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Our first paper will require you to write about at least one text from our course syllabus and offer a compelling argument about what the text means that uses strong textual evidence to support your interpretation. You can focus on one text, one writer, or multiple texts with related themes or issues from multiple writers, as long as the texts and authors are on our class syllabus.

The challenge is that I do not want a simple summary, book report, or Wikipedia-like informational article. Those items already exist. What I want is for you to try and persuade your readers that when they look at the texts and authors you present in your paper, your interpretation makes sense and could be a legitimate explanation of what the texts and authors mean. In other words, you need to offer an interpretation about what the texts mean that leaves the reader with more than just facts: they should be able to see how other readers could conclude that the texts mean what you say they mean, even if they personally disagree with your view.

Topics vs. Thesis Statements/Arguments/Interpretations

The biggest challenge of this assignment is distinguishing between a topic and a thesis. A topic is a general issue, text, event, or person under discussion. The following could be topics of a paper in a generic English 101 course: "Why I am going to college," "Abortion," "The Civil War," and so on. Please note that identifying a topic is important, but it's not enough: you need to overtly state a thesis about the topic in your introduction that defines your argument in favor of your specific interpretation of the text or issue. Thus, you need to transform your topics into thesis statements:

  • Topic: "Why I am going to college"

    Thesis: "By going to college, I am attempting to set myself up for professional success in the future" or "College allows me to put off accepting the full responsibilities of adult life."
  • Topic: "Abortion"

    Thesis: "Abortion must be seen as murder since it terminates a life that would otherwise be born" or "Abortion frees women to pursue their personal, educational, and professional lives without being trapped by the consequences of an unwanted pregnancy that men generally never have to face."
  • Topic: "The Civil War"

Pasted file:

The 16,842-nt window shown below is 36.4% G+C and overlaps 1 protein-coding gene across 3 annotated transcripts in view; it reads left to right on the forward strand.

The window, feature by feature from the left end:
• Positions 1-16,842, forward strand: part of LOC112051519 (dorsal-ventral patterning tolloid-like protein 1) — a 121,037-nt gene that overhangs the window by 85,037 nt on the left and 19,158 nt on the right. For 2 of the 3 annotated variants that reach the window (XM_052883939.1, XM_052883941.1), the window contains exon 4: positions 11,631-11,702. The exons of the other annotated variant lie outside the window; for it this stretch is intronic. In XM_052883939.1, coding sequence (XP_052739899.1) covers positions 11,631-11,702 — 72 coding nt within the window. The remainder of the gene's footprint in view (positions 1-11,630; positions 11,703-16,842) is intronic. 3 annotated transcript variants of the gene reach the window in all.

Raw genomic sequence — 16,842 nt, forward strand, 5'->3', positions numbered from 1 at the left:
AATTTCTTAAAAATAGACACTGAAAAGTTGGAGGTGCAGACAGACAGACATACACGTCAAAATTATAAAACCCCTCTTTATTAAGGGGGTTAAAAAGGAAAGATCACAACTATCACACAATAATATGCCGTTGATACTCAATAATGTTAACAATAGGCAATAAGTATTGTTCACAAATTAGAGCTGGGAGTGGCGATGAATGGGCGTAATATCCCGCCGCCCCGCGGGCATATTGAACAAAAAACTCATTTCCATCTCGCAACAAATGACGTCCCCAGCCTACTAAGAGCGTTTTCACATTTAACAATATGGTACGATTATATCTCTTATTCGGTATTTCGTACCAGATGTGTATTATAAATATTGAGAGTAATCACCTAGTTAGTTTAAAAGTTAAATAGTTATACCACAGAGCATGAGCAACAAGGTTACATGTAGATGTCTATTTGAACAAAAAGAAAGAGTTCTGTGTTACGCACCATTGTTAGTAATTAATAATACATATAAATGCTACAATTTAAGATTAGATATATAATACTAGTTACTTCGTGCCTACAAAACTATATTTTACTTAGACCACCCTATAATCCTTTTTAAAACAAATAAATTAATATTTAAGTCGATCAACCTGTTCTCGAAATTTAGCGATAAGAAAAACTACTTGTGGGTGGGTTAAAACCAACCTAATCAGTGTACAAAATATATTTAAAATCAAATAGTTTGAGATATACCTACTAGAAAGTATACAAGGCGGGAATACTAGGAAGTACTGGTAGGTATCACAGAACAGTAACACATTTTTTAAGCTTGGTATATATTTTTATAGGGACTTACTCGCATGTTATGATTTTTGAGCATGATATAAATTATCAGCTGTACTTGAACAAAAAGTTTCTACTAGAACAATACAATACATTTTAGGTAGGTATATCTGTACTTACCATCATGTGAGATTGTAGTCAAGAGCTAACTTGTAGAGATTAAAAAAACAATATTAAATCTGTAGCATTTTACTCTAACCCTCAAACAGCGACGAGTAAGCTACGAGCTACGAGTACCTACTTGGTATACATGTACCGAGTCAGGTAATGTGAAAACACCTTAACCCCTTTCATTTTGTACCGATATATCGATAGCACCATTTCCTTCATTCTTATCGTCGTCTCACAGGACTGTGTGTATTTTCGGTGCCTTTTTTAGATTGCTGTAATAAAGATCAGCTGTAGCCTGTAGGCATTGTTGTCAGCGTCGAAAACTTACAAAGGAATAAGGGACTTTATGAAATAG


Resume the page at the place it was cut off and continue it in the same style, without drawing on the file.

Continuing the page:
Thesis: "The Civil War was fought to defend state's rights guaranteed under the Tenth Amendment" or "The pretense that the Civil War was fought for state's rights whitewashes the reality that the 'right' being defended was to own people as property, and denying that fact is part of concerted effort to avoid the painful conversations about race that still need to occur."

In most literary courses, you can build a thesis around a range of interpretive lenses: history, politics, sociological or psychological issues, identity issues (gender, race, religion, sexual orientation, etc.), aesthetics, and more. Most literature attempts to comment on the human condition, so building theses that explore these conditions is always an option.

Feel free to email paper topic ideas to me for suggestions on how to develop a thesis if you have difficulty developing your argument. Make sure you let me know what texts you are interested in and what specifically made you want to write about them.

Structure of a Literary Interpretation Paper

Most of you were taught the basic assumptions of a five-paragraph essay: an introduction that sets up your topic, thesis, and plan of development; three body paragraphs that address three points set up in the introduction's plan of development; and a conclusion that restates the thesis and the major points in the paper. That structure was meant to show the basic structure of most academic papers in a very manageable, short form: you need to set up what you want to prove clearly (introduction), you need to provide evidence to support your claim (the three body paragraphs), and you need to remind your audience of your major claim and connect it back to the major evidence found in the body (conclusion).

The challenge is to recognize that this structure—introduction, body, and conclusion—doesn't have to be five paragraphs. You can have a two-paragraph opening. You can have more body paragraphs than just three (or fewer). You need to close your argument by reviewing your major claim and the evidence, which may require a few paragraphs for a conclusion. Follow the basic pattern of the introduction/body/conclusion, but play with the number of paragraphs needed to complete each part.

Here's what's generally expected for each major section in the paper:


  • Don't start with a biographical or historical fact: start with an issue that sets up a context for the topic that makes it worth reading.
  • If you are working with one or two texts, introduce them by title and author. Make sure you mark the title correctly and spell the author's name correctly.
  • Make sure the topic and your thesis/argument/interpretation are clearly expressed. Do not simply announce that you will discuss a topic without giving the point you want to prove.
  • Set up your major points in the paper. There will probably be more than three.
  • End with a restatement of your overall thesis to serve as a springboard into the paper.

Body Paragraphs: